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Last August, players in the North American Soccer League voted 271 to 94 to be represented by a union headed by Ed Garvey, executive director of the NFL Players Association. A week later the National Labor Relations Board duly recognized Garvey's NASL Players Association as the players' exclusive bargaining agent. This supposedly obliged NASL owners to negotiate with the new union, but they refused. The NLRB will hold a hearing into the matter on May 4, and protracted legal action seems likely.

Unwilling to wait for the matter to inch through the courts, the union called a strike last week after its membership approved such an action by a vote of 252-113. But the question remained: How many players would actually stay on the sidelines during Saturday's full schedule of 12 games? Foreign players comprise 55% of NASL rosters and to help them make up their minds, Garvey circulated a reminder from the U.S. Immigration and Naturalization Service that by law aliens working during a strike are subject to deportation. For their part, owners combed the sandlots for what they called "contingency" players.

As things turned out, all games were played, with 17 of the NASL's 24 clubs at or near full strength. Before a 5-2 defeat at the hands of the Tulsa Roughnecks, Yugoslavs on the Rochester Lancers urgently phoned to find out if countryman Vladislav Bogicevic had taken the field for the Cosmos against the Atlanta Chiefs. Bogicevic had done so, so the Rochester fence-straddlers went ahead and played, too. But seven clubs were seriously depleted by the strike. When 16 of 23 players of the aptly named Fort Lauderdale Strikers failed to appear for a game against the Washington Diplomats, Ron Newman, the club's 44-year-old coach, played, coughing and panting, alongside his 21-year-old son Guy, a reserve defender who had also been called into action because of the strike. The Strikers lost 4-0.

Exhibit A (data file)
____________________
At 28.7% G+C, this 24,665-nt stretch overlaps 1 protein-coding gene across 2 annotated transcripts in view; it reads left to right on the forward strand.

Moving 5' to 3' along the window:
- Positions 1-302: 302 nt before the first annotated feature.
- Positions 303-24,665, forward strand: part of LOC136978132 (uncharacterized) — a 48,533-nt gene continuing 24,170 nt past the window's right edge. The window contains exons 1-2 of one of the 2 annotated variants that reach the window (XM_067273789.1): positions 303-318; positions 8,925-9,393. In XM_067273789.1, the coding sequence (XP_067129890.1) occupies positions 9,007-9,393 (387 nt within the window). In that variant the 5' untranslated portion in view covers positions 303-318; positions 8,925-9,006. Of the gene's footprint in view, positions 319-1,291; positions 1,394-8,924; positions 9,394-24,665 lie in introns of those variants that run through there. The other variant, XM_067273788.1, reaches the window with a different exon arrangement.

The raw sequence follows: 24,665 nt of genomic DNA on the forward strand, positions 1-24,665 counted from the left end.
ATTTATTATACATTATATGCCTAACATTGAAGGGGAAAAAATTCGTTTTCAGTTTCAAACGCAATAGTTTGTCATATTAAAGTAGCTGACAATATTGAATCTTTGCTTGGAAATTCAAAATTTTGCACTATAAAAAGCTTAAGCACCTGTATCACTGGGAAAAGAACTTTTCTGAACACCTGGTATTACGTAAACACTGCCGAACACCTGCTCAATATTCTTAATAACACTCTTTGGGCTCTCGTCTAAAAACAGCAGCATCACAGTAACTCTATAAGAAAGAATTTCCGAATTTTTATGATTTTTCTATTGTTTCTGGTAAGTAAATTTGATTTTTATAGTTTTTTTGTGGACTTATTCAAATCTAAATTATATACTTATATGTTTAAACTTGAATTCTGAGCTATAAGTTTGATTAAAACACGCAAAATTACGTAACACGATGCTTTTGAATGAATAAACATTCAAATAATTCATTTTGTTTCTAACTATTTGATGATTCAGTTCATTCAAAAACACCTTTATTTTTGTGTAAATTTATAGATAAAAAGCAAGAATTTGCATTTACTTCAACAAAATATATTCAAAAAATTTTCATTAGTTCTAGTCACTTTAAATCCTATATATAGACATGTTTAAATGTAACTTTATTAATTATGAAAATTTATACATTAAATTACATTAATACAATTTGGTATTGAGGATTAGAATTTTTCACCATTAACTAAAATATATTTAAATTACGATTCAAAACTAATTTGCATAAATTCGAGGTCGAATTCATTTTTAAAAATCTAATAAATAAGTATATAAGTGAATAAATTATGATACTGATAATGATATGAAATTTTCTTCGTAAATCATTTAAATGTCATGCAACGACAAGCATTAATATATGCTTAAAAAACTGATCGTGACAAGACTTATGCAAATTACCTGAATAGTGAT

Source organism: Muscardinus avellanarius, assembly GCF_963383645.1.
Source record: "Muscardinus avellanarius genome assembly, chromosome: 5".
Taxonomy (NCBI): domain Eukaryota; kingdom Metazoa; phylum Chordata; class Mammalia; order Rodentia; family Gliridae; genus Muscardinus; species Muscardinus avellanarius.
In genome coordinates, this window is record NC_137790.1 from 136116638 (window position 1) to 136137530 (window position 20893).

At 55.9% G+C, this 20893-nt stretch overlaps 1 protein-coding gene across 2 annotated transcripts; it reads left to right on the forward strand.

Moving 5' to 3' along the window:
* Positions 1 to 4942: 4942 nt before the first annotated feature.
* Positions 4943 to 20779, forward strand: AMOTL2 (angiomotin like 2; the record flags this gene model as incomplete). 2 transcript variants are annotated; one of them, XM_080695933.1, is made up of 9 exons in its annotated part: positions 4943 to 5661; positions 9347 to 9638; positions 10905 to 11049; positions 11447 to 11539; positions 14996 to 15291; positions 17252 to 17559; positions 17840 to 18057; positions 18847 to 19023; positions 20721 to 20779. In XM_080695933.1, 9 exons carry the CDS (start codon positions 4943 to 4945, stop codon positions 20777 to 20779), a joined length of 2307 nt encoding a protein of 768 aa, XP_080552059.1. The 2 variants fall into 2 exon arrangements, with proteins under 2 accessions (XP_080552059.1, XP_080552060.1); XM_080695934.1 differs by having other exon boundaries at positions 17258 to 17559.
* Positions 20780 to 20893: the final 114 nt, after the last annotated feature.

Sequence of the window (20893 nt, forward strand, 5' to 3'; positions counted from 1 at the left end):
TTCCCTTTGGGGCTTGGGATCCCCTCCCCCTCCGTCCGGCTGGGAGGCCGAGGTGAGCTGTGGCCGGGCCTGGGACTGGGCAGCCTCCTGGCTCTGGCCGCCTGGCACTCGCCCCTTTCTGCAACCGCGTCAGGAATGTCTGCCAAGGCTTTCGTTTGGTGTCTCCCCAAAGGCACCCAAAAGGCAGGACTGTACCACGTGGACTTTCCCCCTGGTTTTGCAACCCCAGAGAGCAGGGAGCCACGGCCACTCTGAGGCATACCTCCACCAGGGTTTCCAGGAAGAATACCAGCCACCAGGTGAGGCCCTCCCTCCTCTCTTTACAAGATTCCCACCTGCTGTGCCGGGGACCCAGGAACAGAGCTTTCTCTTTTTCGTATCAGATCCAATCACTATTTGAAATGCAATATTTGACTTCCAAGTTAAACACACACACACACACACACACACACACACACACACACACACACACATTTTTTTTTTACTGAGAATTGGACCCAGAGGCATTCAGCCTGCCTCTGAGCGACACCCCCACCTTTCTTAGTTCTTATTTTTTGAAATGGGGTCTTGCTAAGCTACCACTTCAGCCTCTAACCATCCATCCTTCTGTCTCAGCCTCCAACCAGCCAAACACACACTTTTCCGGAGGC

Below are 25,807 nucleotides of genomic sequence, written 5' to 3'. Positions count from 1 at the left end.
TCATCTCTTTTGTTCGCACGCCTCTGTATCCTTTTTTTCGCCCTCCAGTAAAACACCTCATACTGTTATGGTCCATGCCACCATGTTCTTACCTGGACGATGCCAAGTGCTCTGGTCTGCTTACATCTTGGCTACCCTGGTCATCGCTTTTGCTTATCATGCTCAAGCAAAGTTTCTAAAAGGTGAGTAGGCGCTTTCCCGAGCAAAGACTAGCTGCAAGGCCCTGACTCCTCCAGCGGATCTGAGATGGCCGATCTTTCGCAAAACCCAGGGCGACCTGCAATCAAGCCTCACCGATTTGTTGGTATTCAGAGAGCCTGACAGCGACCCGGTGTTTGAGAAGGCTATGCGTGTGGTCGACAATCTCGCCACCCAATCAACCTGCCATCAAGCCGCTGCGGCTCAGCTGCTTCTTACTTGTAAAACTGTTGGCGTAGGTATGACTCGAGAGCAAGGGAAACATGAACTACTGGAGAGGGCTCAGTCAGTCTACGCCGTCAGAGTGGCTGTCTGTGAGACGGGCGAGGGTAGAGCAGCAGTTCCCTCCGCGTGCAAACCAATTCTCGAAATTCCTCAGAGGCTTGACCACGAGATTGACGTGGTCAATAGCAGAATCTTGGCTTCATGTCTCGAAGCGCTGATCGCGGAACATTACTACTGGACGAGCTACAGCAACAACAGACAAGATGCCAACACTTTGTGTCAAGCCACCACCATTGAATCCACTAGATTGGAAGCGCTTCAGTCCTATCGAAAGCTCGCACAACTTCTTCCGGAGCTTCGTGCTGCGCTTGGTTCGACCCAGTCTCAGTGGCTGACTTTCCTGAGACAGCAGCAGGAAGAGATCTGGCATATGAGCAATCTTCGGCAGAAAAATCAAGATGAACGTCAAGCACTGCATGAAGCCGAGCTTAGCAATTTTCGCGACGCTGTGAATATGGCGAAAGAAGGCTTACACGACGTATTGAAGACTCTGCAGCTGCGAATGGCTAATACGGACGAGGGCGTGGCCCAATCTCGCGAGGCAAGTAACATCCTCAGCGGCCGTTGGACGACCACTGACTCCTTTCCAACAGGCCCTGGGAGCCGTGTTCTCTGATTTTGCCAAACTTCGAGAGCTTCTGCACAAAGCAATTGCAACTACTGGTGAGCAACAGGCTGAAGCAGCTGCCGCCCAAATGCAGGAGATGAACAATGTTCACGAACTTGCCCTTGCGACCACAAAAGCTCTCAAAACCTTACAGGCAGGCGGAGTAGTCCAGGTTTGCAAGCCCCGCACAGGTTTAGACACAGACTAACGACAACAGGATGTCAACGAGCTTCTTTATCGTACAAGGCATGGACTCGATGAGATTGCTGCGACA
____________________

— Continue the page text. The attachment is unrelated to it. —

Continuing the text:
It remains to be determined whether any foreign players who crossed picket lines—and most did—will be deported, but by eagerly raising the possibility. Garvey scarcely advanced the cause of harmony within his fledgling union. On the other hand, Derek Carroll, president of the New England Tea Men, didn't distinguish himself when he said on behalf of the owners, "We're all in favor of a union, but not this union." The fact was that Garvey's union was the one selected by the players and, like it or not, owners in every other major sport negotiate with unions of their players' choosing. At a time when it is claiming to be the pro league of tomorrow, the NASL's labor practices somehow seem very reminiscent of yesterday.


Five South Africans who expected to run in the Boston Marathon were banned from officially doing so after the AAU warned the marathon's organizers that their presence would make other participants ineligible for international competition. South Africa belongs to neither the Olympic movement nor the International Amateur Athletic Federation, having been drummed out of both because of its apartheid policies.